U.S. District Judge Thomas P. Griesa in New York abused his discretion in 2009 by tossing the original verdict and granting a retrial of a suit filed by William Raedle, the federal appeals court in Manhattan ruled today. The trial judge concluded the verdict was “impossible to accept with the weight of the evidence.”
Raedle sued the unit of Credit Agricole SA, France’s second-largest bank, in 2004, saying his former employer wrongfully interfered with his effort to win a job at Dreyfus. Raedle, who was fired from the Credit Agricole in 2001 for poor performance, alleged that his supervisor at the bank told a prospective boss at Dreyfus Corp. that he had “mental issues” and that cost him the job.
Griesa reversed a verdict in favor of Credit Agricole after the first trial in 2009, ruling that the jury’s decision was “drastically wrong” and “would result in a serious injustice” if allowed to stand.
Raedle prevailed in a second trial in 2010. A federal court jury found that the bank had interfered with Raedle’s bid for a new job and awarded about $2.4 million in damages.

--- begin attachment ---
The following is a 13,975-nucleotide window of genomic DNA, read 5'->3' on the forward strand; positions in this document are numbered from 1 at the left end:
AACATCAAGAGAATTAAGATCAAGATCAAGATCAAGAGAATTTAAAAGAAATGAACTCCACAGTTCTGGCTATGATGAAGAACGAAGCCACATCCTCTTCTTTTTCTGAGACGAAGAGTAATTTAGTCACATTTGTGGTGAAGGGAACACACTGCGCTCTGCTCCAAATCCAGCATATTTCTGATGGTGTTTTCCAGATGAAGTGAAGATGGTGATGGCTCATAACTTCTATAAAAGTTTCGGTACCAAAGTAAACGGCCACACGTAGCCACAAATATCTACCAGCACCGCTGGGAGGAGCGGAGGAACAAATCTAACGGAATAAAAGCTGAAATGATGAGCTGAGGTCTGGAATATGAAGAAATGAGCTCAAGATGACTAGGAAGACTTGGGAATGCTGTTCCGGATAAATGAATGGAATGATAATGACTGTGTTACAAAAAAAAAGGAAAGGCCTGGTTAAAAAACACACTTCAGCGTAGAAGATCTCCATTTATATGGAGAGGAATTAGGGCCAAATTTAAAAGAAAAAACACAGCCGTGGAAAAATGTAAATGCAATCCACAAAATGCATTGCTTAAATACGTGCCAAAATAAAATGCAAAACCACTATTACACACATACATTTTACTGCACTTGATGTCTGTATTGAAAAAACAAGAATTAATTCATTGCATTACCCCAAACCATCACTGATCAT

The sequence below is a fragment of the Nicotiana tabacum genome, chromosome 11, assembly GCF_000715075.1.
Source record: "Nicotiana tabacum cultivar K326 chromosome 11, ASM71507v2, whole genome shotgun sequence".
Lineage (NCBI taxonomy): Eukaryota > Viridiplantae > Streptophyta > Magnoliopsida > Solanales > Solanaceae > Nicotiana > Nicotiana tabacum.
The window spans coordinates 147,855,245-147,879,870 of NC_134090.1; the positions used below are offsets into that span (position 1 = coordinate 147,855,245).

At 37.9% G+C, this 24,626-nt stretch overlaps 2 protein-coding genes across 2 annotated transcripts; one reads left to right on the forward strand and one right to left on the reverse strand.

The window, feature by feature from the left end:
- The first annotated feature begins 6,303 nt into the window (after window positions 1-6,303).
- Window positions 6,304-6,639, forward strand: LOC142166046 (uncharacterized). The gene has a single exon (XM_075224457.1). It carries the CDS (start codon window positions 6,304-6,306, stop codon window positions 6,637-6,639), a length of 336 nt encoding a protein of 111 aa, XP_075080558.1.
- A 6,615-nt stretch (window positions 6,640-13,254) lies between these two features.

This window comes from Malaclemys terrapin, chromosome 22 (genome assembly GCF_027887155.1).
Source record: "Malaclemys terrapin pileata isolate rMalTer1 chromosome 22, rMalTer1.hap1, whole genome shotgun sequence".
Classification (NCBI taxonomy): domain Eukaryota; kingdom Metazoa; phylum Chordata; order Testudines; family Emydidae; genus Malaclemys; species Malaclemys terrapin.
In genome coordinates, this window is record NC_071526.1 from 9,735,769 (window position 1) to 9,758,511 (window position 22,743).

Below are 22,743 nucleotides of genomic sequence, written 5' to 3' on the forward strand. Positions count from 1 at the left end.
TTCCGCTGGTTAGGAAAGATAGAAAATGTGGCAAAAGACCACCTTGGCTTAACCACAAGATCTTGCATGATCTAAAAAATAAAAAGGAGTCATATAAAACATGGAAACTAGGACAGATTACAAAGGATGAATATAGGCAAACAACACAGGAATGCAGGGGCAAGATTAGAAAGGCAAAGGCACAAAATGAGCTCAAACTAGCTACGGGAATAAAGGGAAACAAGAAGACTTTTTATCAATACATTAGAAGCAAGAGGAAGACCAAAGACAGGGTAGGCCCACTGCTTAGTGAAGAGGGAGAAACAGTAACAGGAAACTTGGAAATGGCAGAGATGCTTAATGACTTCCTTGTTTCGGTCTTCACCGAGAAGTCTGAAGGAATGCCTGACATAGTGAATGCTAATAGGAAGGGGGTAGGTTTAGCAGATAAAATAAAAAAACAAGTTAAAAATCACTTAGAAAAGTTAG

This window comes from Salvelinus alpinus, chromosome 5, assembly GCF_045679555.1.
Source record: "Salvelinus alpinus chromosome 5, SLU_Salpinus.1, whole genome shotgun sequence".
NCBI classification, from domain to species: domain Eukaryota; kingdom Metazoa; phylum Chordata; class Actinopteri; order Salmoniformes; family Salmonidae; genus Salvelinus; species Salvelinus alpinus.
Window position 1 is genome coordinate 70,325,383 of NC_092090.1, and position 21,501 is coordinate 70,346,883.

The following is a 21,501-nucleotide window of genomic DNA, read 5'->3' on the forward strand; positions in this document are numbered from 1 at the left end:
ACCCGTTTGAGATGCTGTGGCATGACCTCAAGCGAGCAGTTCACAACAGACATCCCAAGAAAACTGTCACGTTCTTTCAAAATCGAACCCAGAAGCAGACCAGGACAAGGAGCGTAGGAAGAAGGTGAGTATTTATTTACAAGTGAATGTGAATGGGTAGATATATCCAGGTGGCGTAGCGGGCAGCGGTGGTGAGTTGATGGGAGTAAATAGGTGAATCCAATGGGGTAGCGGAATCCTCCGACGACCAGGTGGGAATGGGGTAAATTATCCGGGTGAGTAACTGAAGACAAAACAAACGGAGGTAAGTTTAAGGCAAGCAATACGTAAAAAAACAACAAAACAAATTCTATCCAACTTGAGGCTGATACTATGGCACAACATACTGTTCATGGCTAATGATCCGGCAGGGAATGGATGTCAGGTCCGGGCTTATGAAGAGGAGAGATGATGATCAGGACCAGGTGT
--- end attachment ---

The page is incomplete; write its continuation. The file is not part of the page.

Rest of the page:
The appeals court ordered the original verdict in the bank’s favor restored.
No Serious Harm
“The verdict, grounded in this fashion in the record, cannot be said to have been either egregious or a serious miscarriage of justice,” the appeals court said. By granting the retrial, “the district court abused its discretion,” it said.
Mary Guzman, a spokeswoman for Credit Agricole, didn’t immediately reply to a voice-mail message seeking comment.
The case is Raedle v. Credit Agricole, 04-cv-2235, U.S. District Court, Southern District of New York (Manhattan). The appeal is Raedle v. Credit Agricole Indosuiz, 10-2565, U.S. Court of Appeals for the Second Circuit (New York).
To contact the reporter on this story: Patricia Hurtado in New York at email@example.com